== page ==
The breakdown of a relationship is one of the most difficult experiences an individual will go through and it is common for couples to find it hard to communicate after separation. Sadly, a court battle can leave everyone involved emotionally and financially drained. Mediation can offer a calmer, cheaper, altogether less distressing way forward.

As 22nd to 26th January 2018 sees The Family Mediators Association run a special awareness campaign, “Family Mediation Week”, services in Norfolk, Oxfordshire, Cambridge, Milton Keynes, Southwark, East Sussex, Surrey, Kent and London, felt it was the perfect time to highlight the great work they do, and ensure that many more families benefit from their support this year.

“As family mediation services, many of which are charities, we are here to help,” concludes Gemma, whose service in Norfolk has been helping families for over 30 years. “But we can’t provide the support people need and deserve if they aren’t aware that we exist. “We are really pleased that the Family Mediators Association has dedicated a whole week to help raise awareness of mediation and the great benefits it can bring”.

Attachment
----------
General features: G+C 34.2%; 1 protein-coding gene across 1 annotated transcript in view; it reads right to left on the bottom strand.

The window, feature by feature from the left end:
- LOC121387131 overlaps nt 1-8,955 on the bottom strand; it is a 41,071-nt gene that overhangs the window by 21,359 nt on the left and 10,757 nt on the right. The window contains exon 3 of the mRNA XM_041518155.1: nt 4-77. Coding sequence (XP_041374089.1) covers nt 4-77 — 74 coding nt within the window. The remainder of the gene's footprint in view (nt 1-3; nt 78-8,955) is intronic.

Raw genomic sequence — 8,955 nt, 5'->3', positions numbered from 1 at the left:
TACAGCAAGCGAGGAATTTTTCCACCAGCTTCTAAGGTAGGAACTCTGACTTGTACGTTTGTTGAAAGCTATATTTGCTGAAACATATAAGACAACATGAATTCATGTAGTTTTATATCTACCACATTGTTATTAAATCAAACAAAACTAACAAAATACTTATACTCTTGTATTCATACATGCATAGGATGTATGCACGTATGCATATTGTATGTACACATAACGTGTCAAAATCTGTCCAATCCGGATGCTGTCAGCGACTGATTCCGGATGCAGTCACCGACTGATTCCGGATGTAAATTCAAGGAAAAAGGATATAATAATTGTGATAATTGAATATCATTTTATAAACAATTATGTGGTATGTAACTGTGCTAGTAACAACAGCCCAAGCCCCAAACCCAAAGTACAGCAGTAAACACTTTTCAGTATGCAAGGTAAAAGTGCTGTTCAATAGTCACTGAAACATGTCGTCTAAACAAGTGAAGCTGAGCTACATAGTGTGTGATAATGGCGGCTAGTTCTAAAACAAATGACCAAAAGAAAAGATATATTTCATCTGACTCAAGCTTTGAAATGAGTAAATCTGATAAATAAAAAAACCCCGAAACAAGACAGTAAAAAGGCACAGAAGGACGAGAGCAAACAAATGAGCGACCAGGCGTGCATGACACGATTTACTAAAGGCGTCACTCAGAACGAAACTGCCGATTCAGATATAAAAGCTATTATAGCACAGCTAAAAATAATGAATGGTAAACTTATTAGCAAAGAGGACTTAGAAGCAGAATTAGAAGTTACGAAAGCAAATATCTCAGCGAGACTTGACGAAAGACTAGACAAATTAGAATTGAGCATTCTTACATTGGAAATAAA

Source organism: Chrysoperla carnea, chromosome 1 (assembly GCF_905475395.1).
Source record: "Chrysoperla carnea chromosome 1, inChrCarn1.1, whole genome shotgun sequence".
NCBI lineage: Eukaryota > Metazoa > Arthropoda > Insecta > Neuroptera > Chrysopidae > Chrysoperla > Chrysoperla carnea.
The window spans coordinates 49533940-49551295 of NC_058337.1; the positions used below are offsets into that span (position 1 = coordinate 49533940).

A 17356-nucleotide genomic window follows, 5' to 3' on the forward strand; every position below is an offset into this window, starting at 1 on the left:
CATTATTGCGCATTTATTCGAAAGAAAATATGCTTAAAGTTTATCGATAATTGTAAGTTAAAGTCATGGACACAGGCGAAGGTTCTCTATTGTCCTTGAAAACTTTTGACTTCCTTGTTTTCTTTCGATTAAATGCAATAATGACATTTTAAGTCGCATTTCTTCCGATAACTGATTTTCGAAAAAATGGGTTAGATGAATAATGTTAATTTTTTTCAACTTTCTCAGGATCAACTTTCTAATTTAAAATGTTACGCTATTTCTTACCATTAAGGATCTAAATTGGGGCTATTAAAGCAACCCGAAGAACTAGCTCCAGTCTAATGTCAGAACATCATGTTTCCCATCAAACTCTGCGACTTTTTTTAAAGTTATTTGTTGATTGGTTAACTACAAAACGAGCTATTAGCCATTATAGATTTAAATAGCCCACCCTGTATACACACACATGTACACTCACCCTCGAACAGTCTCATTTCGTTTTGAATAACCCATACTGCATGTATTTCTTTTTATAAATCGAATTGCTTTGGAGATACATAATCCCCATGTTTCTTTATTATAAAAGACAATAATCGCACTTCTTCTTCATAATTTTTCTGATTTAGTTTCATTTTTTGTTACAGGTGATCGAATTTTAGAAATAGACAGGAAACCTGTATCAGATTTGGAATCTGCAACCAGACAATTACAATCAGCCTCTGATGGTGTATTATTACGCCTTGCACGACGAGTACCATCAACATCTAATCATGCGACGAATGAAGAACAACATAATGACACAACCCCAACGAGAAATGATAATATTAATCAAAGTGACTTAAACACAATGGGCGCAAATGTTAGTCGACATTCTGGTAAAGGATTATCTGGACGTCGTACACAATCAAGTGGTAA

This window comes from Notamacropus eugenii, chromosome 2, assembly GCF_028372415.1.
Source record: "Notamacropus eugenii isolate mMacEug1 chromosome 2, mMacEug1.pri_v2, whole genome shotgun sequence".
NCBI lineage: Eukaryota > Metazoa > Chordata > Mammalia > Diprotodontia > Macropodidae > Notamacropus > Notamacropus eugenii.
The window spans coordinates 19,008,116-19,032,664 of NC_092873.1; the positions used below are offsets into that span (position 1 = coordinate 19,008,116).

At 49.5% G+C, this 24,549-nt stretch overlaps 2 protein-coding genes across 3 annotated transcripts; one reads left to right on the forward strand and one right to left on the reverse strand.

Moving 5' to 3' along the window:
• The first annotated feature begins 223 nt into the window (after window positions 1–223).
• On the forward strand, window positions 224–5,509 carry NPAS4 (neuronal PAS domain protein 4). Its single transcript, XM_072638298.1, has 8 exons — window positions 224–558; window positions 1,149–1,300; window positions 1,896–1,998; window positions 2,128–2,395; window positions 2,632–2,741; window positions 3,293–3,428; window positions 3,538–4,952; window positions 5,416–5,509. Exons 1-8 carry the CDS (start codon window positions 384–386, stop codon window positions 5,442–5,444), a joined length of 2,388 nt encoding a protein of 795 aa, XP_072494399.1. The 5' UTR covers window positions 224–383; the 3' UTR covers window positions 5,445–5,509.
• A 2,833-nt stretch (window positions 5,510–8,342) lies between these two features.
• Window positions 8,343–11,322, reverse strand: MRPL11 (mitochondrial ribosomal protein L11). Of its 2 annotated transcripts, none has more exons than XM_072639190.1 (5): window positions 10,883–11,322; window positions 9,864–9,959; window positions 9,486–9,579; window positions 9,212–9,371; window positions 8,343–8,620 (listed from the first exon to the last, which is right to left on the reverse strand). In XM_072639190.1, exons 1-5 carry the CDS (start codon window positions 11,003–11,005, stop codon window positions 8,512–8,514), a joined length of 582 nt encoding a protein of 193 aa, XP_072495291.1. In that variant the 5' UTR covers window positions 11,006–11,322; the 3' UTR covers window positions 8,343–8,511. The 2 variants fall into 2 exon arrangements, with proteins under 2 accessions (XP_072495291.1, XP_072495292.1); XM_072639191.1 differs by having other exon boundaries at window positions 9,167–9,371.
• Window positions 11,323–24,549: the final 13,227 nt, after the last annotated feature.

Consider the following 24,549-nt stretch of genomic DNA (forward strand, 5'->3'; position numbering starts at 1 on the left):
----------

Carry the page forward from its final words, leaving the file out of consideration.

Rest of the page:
For more information, please contact Gemma Walpole at Norfolk Family Mediation Service by email, or by phone on 07909848569, or contact any of the participating services listed below:
Cambridge –
London & Surrey –
Kent –
North West London & Herts –
Surrey –
Milton Keynes & Northhampton –
Southwark –
East Sussex –
Oxfordshire –
London and Kent –

Family Mediation Week 2018, Click here to find out everything you need to know about Family Mediation and how it can help.

Listen, being listened to and staying in control